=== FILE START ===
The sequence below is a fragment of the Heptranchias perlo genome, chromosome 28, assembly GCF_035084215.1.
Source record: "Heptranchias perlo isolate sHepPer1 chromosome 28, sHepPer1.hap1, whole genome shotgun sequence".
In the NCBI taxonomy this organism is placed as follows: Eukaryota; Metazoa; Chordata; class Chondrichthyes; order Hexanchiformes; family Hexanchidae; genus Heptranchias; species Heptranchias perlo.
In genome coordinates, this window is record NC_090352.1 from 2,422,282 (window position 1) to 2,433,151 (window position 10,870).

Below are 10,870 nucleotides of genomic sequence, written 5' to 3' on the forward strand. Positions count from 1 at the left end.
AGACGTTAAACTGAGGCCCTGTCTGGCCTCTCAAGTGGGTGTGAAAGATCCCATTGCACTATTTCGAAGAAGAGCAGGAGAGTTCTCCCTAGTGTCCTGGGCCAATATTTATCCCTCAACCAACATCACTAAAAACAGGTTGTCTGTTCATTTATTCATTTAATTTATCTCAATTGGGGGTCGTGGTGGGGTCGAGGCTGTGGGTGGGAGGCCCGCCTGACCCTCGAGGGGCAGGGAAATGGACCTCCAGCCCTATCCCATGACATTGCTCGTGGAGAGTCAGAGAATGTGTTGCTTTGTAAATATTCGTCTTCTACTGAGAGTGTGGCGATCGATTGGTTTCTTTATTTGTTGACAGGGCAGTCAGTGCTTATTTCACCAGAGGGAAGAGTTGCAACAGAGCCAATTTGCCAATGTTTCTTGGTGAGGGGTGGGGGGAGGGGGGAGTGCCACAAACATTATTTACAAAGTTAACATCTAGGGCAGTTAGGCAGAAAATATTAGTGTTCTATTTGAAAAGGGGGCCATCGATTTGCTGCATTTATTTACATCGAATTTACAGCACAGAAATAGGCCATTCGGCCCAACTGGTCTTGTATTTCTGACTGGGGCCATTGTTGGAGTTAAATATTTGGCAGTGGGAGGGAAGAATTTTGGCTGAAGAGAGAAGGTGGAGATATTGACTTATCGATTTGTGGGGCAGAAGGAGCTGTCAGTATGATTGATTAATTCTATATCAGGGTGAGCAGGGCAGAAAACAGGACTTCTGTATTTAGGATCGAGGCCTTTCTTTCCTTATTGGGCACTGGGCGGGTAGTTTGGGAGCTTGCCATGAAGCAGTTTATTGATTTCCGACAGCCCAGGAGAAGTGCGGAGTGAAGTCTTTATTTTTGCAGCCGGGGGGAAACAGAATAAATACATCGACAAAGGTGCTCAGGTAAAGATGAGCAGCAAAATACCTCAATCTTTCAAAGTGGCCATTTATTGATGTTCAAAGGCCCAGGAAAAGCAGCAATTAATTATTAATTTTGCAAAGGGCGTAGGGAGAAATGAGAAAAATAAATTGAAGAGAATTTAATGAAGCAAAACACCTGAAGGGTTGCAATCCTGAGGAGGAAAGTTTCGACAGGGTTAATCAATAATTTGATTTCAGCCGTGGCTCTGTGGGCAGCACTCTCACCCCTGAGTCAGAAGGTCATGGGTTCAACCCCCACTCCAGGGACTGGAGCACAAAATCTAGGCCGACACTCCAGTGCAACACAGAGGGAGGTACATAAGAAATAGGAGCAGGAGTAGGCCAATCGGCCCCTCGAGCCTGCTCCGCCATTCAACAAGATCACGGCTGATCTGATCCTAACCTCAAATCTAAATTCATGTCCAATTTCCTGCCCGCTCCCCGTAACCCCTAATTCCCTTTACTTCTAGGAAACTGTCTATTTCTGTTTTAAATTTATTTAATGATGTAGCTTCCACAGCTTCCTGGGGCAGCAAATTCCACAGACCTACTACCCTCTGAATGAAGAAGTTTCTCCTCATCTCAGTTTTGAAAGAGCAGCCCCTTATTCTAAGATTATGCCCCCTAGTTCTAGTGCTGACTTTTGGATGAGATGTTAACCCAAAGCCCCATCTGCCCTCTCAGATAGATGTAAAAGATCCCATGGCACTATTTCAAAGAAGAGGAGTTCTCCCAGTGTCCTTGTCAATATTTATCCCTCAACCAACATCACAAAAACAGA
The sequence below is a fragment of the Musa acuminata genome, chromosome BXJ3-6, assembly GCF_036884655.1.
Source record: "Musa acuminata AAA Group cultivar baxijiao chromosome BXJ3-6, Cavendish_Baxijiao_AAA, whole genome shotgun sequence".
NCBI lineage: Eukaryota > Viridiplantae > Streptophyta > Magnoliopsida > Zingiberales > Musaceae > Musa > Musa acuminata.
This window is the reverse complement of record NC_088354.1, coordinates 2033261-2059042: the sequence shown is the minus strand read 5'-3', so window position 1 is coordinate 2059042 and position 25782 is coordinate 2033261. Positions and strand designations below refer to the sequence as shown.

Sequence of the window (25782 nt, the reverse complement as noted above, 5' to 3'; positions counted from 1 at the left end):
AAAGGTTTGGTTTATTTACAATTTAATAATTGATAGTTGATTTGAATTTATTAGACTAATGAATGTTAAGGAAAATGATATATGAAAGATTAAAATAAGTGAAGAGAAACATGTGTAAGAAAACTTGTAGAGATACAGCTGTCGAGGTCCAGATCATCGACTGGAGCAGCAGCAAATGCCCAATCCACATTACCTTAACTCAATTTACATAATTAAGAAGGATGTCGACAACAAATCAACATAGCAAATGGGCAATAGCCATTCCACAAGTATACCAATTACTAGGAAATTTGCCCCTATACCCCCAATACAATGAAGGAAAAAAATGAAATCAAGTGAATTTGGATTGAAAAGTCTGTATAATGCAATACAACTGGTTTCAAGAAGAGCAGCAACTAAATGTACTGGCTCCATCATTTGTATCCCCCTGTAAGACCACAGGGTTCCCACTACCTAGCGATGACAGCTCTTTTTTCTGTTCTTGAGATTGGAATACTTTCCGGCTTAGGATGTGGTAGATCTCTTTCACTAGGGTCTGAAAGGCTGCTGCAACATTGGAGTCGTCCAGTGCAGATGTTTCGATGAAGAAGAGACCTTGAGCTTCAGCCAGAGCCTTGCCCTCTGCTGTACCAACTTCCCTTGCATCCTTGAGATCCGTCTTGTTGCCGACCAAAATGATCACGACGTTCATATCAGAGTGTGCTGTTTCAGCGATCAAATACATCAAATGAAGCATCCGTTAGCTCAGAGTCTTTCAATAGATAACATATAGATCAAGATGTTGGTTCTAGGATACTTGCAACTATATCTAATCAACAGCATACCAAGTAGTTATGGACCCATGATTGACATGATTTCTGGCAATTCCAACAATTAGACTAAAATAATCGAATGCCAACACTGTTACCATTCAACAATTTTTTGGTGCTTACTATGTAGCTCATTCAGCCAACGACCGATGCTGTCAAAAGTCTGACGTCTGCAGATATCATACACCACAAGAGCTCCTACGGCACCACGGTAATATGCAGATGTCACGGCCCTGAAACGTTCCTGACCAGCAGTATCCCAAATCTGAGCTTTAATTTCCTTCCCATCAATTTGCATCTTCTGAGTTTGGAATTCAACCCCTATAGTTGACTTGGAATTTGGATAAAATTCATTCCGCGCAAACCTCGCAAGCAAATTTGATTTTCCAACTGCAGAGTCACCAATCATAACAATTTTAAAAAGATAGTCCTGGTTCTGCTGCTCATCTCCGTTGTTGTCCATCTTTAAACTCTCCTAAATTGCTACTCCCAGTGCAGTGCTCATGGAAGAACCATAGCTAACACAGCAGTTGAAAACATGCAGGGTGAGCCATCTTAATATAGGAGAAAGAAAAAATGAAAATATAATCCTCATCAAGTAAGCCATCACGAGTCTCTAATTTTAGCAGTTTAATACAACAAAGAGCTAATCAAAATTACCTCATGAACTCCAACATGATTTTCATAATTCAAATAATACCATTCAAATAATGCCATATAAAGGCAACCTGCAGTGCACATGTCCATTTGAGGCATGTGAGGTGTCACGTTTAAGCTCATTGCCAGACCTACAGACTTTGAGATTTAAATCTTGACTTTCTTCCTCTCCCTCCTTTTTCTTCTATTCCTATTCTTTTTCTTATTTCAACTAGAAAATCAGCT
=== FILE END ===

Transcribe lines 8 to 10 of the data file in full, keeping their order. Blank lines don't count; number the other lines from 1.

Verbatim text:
Source record: "Musa acuminata AAA Group cultivar baxijiao chromosome BXJ3-6, Cavendish_Baxijiao_AAA, whole genome shotgun sequence".
NCBI lineage: Eukaryota > Viridiplantae > Streptophyta > Magnoliopsida > Zingiberales > Musaceae > Musa > Musa acuminata.
This window is the reverse complement of record NC_088354.1, coordinates 2033261-2059042: the sequence shown is the minus strand read 5'-3', so window position 1 is coordinate 2059042 and position 25782 is coordinate 2033261. Positions and strand designations below refer to the sequence as shown.